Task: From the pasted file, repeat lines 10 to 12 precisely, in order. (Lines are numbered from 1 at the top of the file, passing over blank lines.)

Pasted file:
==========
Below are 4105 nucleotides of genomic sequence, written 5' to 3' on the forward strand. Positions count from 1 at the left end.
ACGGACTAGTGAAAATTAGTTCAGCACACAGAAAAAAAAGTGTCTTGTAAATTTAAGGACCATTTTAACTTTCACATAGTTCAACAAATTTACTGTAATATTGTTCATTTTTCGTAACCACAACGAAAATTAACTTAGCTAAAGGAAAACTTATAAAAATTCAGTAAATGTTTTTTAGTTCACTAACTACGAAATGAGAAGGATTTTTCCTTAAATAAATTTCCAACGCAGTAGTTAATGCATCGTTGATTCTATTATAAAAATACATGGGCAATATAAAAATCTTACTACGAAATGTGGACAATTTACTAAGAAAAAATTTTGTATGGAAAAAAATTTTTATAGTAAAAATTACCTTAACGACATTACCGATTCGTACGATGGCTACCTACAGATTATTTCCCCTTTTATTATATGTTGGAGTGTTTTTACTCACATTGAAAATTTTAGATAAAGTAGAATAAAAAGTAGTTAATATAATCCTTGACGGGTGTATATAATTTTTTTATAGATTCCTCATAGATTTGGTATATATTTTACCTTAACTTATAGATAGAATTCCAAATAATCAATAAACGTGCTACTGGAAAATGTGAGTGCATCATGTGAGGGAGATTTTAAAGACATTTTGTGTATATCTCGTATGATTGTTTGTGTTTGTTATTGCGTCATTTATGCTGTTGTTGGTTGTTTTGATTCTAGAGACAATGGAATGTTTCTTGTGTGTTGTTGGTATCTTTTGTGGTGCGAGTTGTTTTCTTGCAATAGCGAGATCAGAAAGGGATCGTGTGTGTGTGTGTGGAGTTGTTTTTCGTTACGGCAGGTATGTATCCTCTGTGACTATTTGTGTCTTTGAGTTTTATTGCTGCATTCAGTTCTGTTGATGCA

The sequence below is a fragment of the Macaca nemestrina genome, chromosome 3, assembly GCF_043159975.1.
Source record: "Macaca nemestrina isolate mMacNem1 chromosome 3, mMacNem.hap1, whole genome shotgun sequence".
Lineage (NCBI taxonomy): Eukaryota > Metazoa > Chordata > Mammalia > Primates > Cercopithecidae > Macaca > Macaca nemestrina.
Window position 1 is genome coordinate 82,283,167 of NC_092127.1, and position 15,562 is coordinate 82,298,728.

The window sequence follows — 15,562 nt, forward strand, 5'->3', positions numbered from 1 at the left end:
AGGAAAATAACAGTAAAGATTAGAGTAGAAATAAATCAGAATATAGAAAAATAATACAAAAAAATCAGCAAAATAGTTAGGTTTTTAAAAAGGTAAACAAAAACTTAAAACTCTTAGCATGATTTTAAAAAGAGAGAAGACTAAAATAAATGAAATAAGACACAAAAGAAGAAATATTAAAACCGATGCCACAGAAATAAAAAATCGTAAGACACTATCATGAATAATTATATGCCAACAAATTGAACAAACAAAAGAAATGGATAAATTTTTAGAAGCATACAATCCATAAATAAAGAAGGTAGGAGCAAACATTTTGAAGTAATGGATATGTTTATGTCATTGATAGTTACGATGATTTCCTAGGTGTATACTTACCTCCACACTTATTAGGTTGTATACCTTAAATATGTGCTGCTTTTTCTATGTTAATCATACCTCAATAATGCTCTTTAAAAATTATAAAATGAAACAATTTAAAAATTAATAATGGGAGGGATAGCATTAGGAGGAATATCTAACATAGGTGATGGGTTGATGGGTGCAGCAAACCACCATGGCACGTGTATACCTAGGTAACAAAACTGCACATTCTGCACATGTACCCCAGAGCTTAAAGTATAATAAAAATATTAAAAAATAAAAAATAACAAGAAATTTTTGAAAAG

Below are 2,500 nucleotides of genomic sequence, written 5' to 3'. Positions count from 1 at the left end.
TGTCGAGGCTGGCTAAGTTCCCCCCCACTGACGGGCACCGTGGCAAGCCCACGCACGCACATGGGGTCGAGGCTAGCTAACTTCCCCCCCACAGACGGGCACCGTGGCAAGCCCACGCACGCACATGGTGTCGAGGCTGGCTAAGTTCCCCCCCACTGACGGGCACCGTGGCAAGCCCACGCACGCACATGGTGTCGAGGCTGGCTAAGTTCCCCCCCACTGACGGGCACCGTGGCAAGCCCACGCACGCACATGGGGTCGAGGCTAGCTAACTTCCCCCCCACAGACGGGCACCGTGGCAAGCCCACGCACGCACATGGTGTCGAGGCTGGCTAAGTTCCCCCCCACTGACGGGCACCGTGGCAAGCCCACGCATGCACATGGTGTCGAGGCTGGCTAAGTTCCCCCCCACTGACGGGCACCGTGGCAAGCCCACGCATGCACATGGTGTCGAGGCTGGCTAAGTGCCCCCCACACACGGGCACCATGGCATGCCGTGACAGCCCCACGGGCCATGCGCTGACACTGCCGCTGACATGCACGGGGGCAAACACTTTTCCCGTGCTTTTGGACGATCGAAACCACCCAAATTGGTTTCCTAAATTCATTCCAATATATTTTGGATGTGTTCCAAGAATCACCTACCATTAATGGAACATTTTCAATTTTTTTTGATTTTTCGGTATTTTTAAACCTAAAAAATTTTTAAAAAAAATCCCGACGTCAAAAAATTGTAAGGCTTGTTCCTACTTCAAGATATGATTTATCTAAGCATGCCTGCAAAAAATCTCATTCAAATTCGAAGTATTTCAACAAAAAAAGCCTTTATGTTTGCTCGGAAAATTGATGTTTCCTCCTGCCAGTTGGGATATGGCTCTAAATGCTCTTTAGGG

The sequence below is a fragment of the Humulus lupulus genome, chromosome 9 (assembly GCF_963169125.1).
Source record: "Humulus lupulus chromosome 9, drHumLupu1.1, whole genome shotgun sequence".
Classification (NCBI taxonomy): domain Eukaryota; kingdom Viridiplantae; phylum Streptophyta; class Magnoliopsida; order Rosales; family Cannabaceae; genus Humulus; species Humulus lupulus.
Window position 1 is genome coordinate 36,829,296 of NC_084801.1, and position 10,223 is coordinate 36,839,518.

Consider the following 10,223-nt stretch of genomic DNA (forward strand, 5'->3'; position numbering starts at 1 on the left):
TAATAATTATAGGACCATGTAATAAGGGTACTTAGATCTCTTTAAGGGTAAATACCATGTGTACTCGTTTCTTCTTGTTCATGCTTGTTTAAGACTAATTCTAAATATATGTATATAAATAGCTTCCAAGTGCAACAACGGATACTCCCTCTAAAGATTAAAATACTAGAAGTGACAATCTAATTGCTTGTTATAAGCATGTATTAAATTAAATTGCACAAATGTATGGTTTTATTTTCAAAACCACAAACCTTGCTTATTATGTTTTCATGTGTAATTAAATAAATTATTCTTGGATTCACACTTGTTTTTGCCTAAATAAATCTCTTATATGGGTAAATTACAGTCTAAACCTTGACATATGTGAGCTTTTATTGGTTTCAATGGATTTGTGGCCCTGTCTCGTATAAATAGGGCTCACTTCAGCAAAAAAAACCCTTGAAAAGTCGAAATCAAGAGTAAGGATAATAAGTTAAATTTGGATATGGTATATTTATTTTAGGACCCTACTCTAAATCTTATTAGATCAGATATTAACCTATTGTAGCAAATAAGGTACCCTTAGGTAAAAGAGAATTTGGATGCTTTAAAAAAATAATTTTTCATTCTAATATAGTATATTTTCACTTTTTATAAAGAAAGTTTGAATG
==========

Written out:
TGTCGAGGCTGGCTAAGTTCCCCCCCACTGACGGGCACCGTGGCAAGCCCACGCACGCACATGGGGTCGAGGCTAGCTAACTTCCCCCCCACAGACGGGCACCGTGGCAAGCCCACGCACGCACATGGTGTCGAGGCTGGCTAAGTTCCCCCCCACTGACGGGCACCGTGGCAAGCCCACGCACGCACATGGTGTCGAGGCTGGCTAAGTTCCCCCCCACTGACGGGCACCGTGGCAAGCCCACGCACGCACATGGGGTCGAGGCTAGCTAACTTCCCCCCCACAGACGGGCACCGTGGCAAGCCCACGCACGCACATGGTGTCGAGGCTGGCTAAGTTCCCCCCCACTGACGGGCACCGTGGCAAGCCCACGCATGCACATGGTGTCGAGGCTGGCTAAGTTCCCCCCCACTGACGGGCACCGTGGCAAGCCCACGCATGCACATGGTGTCGAGGCTGGCTAAGTGCCCCCCACACACGGGCACCATGGCATGCCGTGACAGCCCCACGGGCCATGCGCTGACACTGCCGCTGACATGCACGGGGGCAAACACTTTTCCCGTGCTTTTGGACGATCGAAACCACCCAAATTGGTTTCCTAAATTCATTCCAATATATTTTGGATGTGTTCCAAGAATCACCTACCATTAATGGAACATTTTCAATTTTTTTTGATTTTTCGGTATTTTTAAACCTAAAAAATTTTTAAAAAAAATCCCGACGTCAAAAAATTGTAAGGCTTGTTCCTACTTCAAGATATGATTTATCTAAGCATGCCTGCAAAAAATCTCATTCAAATTCGAAGTATTTCAACAAAAAAAGCCTTTATGTTTGCTCGGAAAATTGATGTTTCCTCCTGCCAGTTGGGATATGGCTCTAAATGCTCTTTAGGG

The sequence below is a fragment of the Humulus lupulus genome, chromosome 9 (assembly GCF_963169125.1).
Source record: "Humulus lupulus chromosome 9, drHumLupu1.1, whole genome shotgun sequence".